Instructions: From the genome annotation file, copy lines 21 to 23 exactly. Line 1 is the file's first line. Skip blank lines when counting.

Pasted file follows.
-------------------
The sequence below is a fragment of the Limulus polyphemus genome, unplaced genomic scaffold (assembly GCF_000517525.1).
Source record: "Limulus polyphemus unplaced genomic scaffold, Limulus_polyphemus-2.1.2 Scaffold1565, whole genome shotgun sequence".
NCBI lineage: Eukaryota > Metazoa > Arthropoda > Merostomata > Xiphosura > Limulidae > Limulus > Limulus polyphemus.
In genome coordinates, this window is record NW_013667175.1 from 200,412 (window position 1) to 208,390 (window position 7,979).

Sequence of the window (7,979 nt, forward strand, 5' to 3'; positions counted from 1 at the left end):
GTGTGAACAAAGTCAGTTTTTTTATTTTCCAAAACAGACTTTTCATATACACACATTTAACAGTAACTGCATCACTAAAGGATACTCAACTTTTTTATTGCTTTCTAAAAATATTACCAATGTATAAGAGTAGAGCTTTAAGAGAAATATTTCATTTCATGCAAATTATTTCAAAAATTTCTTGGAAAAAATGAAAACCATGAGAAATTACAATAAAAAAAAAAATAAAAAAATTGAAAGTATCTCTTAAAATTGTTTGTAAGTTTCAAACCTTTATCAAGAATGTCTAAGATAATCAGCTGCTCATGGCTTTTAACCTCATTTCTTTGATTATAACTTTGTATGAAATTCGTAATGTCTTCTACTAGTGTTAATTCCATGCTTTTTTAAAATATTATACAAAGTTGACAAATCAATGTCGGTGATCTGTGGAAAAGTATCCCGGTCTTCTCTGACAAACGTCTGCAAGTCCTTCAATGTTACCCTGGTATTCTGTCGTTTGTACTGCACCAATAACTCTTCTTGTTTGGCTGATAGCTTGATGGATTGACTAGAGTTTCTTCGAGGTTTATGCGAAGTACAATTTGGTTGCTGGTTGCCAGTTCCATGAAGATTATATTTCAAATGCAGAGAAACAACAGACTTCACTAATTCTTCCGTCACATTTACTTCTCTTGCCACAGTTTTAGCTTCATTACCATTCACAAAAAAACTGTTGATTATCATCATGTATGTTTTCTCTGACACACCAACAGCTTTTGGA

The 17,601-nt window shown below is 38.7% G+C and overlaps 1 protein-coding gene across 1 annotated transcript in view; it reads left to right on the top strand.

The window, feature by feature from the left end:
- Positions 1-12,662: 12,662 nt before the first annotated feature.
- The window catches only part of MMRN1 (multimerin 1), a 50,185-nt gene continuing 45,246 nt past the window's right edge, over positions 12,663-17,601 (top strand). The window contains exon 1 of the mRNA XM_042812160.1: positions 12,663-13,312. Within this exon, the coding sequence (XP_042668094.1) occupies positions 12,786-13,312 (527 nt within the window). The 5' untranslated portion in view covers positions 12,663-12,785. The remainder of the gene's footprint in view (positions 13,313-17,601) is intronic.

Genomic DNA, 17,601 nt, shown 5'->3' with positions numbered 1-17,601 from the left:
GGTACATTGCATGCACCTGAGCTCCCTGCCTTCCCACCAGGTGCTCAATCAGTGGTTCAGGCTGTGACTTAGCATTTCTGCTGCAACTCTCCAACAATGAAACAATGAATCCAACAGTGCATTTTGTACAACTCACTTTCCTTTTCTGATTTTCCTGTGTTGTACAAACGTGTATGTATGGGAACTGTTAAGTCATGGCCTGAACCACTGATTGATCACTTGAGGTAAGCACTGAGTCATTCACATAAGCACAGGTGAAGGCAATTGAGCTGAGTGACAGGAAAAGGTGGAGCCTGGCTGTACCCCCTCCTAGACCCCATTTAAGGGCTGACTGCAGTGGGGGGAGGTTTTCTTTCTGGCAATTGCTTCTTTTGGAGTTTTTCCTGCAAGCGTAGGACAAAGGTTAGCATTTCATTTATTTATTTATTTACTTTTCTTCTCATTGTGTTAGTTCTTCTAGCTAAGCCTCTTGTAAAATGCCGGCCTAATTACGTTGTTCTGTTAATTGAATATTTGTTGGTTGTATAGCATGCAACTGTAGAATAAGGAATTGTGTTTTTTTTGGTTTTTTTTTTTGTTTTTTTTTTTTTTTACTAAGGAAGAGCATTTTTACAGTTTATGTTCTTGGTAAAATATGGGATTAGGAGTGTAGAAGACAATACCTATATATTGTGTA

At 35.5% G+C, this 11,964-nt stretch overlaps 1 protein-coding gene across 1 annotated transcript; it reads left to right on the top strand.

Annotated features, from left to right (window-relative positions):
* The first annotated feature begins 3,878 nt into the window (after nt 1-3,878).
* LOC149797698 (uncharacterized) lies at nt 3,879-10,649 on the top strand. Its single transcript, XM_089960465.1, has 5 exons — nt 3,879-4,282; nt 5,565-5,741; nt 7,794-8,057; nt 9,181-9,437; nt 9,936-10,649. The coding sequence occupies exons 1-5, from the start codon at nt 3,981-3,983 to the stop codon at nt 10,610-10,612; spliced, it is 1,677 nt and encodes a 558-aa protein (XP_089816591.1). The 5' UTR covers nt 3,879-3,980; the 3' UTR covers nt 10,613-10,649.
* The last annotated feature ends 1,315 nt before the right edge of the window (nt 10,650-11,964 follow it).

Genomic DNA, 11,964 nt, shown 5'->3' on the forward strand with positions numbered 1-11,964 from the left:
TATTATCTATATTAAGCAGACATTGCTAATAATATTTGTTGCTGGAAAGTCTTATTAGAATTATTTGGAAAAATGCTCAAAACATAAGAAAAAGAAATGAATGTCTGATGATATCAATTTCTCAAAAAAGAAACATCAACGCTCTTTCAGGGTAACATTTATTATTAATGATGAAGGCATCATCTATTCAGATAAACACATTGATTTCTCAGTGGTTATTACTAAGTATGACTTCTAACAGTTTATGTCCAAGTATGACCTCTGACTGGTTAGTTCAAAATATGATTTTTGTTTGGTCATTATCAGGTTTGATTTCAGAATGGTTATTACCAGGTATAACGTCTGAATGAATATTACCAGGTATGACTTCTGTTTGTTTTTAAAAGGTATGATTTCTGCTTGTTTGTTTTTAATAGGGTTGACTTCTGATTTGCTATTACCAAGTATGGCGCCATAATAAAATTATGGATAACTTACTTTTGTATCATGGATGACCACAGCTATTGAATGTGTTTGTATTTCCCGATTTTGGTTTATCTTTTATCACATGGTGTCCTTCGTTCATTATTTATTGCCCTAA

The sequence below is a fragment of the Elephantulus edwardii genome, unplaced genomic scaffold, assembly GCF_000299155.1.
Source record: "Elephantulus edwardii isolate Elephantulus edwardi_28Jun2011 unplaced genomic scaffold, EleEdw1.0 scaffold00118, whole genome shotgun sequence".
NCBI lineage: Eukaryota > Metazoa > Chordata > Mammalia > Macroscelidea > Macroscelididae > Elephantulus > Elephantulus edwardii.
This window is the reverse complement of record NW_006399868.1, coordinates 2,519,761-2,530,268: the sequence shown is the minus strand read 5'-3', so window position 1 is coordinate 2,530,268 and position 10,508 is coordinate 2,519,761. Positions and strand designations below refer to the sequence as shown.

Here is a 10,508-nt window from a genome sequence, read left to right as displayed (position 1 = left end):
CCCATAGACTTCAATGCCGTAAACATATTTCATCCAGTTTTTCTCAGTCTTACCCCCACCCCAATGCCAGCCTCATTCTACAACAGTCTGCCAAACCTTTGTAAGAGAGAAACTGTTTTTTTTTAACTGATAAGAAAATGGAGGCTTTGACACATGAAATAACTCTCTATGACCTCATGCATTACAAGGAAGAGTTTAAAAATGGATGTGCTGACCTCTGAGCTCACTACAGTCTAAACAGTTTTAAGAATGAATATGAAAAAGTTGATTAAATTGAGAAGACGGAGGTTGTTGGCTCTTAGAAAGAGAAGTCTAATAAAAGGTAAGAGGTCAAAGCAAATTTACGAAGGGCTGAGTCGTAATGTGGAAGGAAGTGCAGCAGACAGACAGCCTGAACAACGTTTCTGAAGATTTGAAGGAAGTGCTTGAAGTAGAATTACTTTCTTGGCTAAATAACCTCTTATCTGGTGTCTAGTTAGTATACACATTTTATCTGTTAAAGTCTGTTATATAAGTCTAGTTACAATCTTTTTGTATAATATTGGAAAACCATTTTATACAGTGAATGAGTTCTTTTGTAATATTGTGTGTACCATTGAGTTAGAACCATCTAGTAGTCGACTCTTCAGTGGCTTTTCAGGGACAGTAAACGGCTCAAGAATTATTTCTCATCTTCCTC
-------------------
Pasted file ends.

Source record: "Elephantulus edwardii isolate Elephantulus edwardi_28Jun2011 unplaced genomic scaffold, EleEdw1.0 scaffold00118, whole genome shotgun sequence".
NCBI lineage: Eukaryota > Metazoa > Chordata > Mammalia > Macroscelidea > Macroscelididae > Elephantulus > Elephantulus edwardii.
This window is the reverse complement of record NW_006399868.1, coordinates 2,519,761-2,530,268: the sequence shown is the minus strand read 5'-3', so window position 1 is coordinate 2,530,268 and position 10,508 is coordinate 2,519,761. Positions and strand designations below refer to the sequence as shown.